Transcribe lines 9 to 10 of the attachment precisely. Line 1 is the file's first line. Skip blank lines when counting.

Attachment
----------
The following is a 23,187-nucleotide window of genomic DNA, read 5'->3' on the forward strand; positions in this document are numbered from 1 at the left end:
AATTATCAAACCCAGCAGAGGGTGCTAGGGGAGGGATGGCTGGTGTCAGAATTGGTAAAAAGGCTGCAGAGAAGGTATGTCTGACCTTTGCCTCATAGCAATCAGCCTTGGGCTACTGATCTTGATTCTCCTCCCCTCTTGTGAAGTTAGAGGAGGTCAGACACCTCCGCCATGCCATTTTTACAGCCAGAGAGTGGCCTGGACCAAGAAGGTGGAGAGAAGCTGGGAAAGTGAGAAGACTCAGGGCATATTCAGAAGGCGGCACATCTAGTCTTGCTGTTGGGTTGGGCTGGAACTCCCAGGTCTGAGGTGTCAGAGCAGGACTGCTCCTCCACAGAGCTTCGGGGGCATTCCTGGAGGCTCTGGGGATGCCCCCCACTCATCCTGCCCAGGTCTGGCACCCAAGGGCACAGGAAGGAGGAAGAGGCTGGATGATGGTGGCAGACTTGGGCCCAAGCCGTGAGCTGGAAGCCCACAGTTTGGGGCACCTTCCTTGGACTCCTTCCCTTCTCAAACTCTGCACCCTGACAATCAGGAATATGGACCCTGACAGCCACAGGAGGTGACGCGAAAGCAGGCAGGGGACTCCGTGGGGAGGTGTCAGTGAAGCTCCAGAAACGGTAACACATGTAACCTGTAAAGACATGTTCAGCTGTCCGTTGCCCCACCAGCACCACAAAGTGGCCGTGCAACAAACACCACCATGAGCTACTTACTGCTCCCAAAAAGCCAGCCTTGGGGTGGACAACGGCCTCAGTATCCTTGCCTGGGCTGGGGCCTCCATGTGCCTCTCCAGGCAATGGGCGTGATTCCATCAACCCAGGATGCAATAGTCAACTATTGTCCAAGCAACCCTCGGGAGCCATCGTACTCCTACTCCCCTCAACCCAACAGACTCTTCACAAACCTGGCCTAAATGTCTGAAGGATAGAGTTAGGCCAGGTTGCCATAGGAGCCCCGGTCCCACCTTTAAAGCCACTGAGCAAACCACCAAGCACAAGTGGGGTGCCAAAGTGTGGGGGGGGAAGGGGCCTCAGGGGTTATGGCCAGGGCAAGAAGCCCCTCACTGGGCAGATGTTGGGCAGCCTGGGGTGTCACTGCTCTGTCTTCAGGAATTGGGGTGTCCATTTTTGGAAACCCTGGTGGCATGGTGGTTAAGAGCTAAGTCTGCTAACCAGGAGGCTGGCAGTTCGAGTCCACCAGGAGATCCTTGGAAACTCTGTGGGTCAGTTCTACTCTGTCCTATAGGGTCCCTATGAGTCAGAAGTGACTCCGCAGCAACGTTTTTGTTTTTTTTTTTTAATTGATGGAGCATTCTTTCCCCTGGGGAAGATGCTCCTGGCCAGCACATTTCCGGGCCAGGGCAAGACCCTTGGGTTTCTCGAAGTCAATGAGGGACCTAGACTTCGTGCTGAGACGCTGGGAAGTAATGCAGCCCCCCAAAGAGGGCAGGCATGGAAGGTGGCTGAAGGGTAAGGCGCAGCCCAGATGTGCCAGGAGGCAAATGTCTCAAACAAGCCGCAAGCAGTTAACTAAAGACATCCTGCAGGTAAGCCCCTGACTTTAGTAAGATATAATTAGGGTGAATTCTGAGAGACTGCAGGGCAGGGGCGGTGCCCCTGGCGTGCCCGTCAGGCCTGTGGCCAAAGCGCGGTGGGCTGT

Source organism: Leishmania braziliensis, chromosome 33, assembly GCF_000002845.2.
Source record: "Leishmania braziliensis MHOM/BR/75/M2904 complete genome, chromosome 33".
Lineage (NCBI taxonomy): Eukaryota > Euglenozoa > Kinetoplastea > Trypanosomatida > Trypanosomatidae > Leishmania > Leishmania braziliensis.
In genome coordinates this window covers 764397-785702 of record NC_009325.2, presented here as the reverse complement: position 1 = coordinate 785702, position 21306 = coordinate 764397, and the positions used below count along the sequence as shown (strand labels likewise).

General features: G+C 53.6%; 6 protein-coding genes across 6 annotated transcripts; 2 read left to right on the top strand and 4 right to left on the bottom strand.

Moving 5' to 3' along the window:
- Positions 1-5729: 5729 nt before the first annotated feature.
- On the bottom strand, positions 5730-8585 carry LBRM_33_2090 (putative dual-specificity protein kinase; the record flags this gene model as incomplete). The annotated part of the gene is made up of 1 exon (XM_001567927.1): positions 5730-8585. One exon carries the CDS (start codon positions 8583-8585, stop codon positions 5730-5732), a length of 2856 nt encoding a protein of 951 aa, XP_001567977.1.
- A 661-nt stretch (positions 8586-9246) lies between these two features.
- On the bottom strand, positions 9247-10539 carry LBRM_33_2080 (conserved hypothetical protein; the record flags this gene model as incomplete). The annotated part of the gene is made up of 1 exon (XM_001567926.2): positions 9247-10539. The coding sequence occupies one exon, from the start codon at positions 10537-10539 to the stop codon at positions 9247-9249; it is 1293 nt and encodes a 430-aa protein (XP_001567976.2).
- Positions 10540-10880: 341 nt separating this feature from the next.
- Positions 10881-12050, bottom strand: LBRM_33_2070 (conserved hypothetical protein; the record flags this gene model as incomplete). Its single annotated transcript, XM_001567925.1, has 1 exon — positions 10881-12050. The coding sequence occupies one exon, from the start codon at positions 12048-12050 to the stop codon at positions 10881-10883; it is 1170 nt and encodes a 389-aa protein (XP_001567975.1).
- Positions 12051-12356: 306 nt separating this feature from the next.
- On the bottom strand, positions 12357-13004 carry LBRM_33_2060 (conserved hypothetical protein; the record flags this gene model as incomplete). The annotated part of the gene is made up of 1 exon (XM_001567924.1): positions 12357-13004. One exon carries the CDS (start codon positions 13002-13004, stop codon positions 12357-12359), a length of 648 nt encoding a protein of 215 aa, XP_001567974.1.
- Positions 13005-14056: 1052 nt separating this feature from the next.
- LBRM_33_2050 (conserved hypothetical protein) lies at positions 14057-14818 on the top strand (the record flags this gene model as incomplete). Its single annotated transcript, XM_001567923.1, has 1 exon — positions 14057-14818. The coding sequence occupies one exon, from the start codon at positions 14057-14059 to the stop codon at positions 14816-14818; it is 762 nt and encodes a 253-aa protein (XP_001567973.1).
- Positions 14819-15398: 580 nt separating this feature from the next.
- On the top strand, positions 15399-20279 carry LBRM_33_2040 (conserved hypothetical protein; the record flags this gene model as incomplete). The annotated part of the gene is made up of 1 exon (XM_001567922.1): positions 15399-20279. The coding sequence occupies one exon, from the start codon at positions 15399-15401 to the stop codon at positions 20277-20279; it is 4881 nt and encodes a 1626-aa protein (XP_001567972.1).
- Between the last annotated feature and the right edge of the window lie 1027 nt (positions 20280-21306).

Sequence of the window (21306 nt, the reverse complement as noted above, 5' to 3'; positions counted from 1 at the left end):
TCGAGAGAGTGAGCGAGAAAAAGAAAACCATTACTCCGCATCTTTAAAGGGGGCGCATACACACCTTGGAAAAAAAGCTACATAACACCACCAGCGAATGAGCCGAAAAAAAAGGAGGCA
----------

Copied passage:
- Positions 1-5729: 5729 nt before the first annotated feature.
- On the bottom strand, positions 5730-8585 carry LBRM_33_2090 (putative dual-specificity protein kinase; the record flags this gene model as incomplete). The annotated part of the gene is made up of 1 exon (XM_001567927.1): positions 5730-8585. One exon carries the CDS (start codon positions 8583-8585, stop codon positions 5730-5732), a length of 2856 nt encoding a protein of 951 aa, XP_001567977.1.